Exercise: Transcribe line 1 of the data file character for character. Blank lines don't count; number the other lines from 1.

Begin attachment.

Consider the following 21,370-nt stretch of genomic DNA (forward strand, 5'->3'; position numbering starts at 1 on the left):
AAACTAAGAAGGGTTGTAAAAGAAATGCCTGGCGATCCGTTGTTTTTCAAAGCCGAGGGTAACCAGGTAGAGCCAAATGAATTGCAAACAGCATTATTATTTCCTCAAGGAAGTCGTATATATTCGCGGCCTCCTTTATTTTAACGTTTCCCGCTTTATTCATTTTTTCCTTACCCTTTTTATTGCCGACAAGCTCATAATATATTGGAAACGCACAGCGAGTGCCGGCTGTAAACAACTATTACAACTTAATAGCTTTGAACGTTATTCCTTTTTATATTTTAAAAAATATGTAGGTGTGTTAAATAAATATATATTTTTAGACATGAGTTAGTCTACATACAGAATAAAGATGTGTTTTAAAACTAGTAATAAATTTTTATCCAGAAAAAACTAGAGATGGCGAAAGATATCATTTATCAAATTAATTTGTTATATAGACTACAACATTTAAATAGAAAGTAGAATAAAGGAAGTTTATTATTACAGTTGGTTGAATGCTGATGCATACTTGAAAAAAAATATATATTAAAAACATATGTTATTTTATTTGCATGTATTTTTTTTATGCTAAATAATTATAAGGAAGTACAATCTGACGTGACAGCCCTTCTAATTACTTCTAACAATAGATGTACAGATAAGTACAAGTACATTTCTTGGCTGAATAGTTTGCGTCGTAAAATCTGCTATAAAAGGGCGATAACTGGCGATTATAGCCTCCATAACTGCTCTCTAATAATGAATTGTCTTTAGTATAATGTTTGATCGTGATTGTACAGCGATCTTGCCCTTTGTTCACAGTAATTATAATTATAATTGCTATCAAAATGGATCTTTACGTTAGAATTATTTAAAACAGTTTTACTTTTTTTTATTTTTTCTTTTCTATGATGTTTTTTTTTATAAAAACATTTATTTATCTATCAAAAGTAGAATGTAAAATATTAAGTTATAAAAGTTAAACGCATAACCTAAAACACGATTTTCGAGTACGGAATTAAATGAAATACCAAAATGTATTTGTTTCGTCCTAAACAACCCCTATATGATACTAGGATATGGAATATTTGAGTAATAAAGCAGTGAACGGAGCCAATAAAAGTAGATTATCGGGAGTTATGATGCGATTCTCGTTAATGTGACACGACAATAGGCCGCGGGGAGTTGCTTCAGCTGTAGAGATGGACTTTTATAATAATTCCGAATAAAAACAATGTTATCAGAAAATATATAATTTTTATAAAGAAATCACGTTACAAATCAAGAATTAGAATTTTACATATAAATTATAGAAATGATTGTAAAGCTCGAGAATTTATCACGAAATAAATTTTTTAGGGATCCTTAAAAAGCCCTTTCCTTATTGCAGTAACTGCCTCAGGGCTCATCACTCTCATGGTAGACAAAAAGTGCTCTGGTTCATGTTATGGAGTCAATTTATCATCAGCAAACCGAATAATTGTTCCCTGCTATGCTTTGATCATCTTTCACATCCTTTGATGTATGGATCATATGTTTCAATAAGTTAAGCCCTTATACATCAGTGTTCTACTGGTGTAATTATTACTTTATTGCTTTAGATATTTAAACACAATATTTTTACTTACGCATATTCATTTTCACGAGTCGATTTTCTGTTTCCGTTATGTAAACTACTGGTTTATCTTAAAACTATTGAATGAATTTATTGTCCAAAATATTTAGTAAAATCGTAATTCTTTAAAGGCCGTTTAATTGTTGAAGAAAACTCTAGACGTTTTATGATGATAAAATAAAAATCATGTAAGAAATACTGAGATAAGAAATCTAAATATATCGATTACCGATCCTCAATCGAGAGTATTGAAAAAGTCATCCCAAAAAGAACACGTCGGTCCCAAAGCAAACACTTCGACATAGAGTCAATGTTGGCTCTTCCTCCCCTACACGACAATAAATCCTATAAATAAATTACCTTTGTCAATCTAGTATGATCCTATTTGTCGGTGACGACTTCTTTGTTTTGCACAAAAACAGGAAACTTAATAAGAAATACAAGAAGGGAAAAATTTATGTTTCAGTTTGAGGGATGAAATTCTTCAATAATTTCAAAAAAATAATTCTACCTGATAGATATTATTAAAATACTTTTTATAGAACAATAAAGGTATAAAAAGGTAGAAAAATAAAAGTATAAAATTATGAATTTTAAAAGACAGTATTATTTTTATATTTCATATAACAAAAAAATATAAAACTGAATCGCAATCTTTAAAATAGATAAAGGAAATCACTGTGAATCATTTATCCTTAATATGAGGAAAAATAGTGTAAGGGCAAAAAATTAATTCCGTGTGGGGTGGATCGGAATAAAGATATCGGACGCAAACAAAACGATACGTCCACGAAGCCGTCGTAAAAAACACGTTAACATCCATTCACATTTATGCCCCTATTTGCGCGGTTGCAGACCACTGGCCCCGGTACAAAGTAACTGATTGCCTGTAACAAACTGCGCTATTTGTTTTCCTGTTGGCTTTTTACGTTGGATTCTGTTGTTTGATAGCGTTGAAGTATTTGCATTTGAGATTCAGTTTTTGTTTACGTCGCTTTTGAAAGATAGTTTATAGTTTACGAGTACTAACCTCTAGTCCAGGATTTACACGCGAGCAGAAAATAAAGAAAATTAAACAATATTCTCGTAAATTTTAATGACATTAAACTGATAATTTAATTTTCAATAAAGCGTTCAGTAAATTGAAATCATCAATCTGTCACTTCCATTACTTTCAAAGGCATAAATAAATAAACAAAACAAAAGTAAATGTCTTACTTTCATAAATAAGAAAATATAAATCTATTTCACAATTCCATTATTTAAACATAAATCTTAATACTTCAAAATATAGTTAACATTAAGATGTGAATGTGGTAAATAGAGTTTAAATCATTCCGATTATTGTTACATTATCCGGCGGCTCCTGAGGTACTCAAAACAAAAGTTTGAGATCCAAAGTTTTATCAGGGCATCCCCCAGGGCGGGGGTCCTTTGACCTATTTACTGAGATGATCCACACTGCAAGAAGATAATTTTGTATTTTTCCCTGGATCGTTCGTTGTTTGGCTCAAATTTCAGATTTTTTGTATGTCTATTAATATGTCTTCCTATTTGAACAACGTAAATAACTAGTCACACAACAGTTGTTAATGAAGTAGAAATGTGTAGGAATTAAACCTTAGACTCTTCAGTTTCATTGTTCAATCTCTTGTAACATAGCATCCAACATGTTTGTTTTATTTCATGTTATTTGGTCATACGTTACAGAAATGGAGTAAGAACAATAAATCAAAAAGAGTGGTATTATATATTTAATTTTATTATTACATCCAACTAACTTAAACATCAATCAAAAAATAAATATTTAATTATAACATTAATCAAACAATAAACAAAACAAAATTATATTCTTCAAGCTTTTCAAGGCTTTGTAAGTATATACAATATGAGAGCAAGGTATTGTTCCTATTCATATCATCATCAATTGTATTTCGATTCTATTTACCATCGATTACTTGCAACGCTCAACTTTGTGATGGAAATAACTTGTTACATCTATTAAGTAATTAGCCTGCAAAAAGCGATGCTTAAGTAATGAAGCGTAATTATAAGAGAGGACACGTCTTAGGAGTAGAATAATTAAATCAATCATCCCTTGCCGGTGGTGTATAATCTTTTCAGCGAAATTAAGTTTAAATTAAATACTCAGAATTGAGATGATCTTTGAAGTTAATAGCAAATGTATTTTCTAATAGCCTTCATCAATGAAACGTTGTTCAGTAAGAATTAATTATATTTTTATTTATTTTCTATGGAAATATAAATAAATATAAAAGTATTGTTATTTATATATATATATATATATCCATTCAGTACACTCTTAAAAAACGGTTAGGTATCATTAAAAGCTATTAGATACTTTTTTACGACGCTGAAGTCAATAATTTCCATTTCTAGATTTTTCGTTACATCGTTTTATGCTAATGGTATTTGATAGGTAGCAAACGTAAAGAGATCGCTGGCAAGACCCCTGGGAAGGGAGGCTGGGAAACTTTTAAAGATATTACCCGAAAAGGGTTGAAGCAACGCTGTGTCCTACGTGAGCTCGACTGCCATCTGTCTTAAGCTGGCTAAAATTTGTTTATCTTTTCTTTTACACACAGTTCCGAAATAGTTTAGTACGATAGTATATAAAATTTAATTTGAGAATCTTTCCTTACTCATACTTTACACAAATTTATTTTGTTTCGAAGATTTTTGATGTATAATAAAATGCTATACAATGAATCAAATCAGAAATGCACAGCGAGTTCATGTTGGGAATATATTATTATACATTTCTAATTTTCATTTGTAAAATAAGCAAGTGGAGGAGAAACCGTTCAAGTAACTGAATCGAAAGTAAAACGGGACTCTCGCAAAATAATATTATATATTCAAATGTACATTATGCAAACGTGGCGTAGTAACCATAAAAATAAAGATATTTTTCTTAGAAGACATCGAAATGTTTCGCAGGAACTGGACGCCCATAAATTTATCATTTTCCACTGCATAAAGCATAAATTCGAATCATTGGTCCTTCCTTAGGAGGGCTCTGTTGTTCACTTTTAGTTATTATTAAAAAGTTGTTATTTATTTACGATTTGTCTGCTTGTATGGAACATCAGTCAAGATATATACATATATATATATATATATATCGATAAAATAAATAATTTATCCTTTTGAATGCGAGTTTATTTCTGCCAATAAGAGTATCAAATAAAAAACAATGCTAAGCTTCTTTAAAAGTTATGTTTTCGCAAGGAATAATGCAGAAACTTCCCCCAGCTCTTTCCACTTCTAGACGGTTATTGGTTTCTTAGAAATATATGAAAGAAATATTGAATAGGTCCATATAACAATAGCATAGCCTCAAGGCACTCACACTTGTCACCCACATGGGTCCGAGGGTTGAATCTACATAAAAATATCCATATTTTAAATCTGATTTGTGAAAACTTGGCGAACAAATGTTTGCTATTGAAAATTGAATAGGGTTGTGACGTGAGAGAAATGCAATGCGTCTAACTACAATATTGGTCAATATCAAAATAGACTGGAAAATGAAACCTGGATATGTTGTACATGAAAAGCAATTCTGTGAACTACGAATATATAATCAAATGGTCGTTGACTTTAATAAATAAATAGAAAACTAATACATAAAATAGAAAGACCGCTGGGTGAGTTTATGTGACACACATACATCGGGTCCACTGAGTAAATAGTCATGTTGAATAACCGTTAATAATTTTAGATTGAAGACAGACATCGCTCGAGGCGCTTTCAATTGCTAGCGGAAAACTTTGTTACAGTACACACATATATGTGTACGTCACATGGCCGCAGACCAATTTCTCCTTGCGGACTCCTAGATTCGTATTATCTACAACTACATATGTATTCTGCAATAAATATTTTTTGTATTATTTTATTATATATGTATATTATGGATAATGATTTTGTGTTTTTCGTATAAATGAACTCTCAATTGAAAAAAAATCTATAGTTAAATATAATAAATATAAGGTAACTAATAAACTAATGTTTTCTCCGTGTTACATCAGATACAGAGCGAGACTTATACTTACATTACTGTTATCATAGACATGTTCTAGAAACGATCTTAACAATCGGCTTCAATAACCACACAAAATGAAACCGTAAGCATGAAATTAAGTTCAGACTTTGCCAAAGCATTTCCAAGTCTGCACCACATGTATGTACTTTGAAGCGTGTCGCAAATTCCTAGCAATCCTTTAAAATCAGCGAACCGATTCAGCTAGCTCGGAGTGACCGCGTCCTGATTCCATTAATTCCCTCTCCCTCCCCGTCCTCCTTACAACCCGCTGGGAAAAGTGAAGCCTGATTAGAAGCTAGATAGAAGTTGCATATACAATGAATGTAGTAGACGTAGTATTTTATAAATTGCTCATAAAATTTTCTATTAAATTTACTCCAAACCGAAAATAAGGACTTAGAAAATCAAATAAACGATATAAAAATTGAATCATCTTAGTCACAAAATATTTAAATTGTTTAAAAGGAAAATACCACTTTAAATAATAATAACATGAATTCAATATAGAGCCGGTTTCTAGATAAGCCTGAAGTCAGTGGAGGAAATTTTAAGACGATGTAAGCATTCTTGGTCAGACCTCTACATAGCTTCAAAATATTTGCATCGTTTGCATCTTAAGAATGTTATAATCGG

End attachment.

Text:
Consider the following 21,370-nt stretch of genomic DNA (forward strand, 5'->3'; position numbering starts at 1 on the left):